Your National Insurance record and new State Pension
The State Pension age has changed for people reaching State Pension age on or after 6 April 2016. The amount you get will depend on how many qualifying years you paid or were credited with making National Insurance contributions.
This information is for a man born on or after 6 April 1951 or a woman born on or after 6 April 1953
State Pension age before 6 April 2016
If you reached State Pension age before 6 April 2016, you can find information on the State Pension arrangements that apply to you at the link below.
Your new State Pension age is based on your National Insurance record when you reach State Pension age. You will usually need to have 10 qualifying years on your National Insurance record to get any new State Pension.
You may get less than the new full State Pension if you were contracted out before 6 April 2016.
You may get more than the new full State Pension if you would have had over a certain amount of Additional State Pension under the old rules.
You’ll need 35 qualifying years to get the new full State Pension if you don’t have a National Insurance record before 6 April 2016.
The tax year
The tax year begins on 6 April and ends on 5 April. A qualifying year is a tax year when you:
- earn enough income to pay National Insurance contributions
- are treated as having paid or credited with National Insurance contributions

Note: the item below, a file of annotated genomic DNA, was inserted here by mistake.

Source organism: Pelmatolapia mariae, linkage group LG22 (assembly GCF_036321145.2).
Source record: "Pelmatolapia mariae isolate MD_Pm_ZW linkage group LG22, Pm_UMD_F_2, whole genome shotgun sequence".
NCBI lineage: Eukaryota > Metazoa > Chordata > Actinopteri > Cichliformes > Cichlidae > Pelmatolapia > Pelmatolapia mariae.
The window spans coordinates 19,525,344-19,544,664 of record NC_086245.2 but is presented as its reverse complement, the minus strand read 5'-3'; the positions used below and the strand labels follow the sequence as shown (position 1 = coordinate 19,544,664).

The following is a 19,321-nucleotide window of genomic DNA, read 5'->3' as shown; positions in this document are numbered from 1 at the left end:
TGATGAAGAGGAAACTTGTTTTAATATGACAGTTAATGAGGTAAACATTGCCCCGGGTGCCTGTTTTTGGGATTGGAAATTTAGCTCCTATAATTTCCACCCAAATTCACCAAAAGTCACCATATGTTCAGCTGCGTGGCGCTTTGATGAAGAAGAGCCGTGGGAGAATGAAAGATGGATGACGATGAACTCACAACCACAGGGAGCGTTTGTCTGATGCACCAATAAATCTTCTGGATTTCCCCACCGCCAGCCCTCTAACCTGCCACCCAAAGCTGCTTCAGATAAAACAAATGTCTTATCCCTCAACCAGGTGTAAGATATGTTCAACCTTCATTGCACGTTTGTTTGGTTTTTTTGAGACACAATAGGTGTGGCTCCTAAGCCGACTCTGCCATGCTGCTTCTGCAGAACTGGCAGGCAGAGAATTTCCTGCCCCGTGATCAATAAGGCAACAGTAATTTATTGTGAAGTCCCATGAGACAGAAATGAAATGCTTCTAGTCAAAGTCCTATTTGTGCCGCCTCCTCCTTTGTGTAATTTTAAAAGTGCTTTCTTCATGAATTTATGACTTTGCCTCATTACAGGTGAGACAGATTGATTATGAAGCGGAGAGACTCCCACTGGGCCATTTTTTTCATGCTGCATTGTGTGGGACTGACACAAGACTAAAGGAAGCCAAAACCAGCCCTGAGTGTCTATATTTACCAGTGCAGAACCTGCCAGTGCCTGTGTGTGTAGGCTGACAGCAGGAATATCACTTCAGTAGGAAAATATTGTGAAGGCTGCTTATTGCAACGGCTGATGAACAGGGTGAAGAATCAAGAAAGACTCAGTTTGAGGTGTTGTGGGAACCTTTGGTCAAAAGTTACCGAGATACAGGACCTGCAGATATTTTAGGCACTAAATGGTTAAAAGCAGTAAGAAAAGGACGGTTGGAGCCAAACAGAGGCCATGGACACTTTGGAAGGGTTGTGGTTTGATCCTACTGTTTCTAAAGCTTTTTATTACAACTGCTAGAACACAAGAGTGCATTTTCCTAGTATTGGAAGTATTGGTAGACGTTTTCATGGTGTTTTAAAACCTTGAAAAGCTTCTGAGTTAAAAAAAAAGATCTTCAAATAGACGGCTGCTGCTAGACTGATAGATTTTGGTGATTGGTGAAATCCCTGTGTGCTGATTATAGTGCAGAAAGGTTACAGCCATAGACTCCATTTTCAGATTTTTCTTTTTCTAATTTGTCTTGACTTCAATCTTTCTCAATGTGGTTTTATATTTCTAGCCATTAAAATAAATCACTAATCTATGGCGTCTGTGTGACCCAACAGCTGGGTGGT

Qualifying years if you’re working
When you’re working you pay National Insurance and get a qualifying year if:
- you’re employed and earning over £183 a week from one employer
- you’re self-employed and paying National Insurance contributions
You might not pay National Insurance contributions because you’re earning less than £183 a week. You may still get a qualifying year if you earn between £120 and £183 a week from one employer.
Qualifying years if you’re not working
You may get National Insurance credits if you can’t work because:
- you are ill or have a disability
- you’re a carer
- you’re unemployed
and claim certain benefits such as:
- Child Benefit for a child under 12 (or under 16 before 2010)
- Jobseeker’s Allowance or Employment and Support Allowance
- Carer’s Allowance
You’re not working or getting National Insurance credits
You might be able to pay voluntary National Insurance contributions if you are not in one of the above groups but want to increase your State Pension amount.
Gaps in your National Insurance record
You can have gaps in your National Insurance record and receive the full new State Pension.
You can get a State Pension statement which will tell you how much State Pension you may get. You can also apply for a National Insurance statement from HM Revenue and Customs (HMRC) to check if your record has gaps.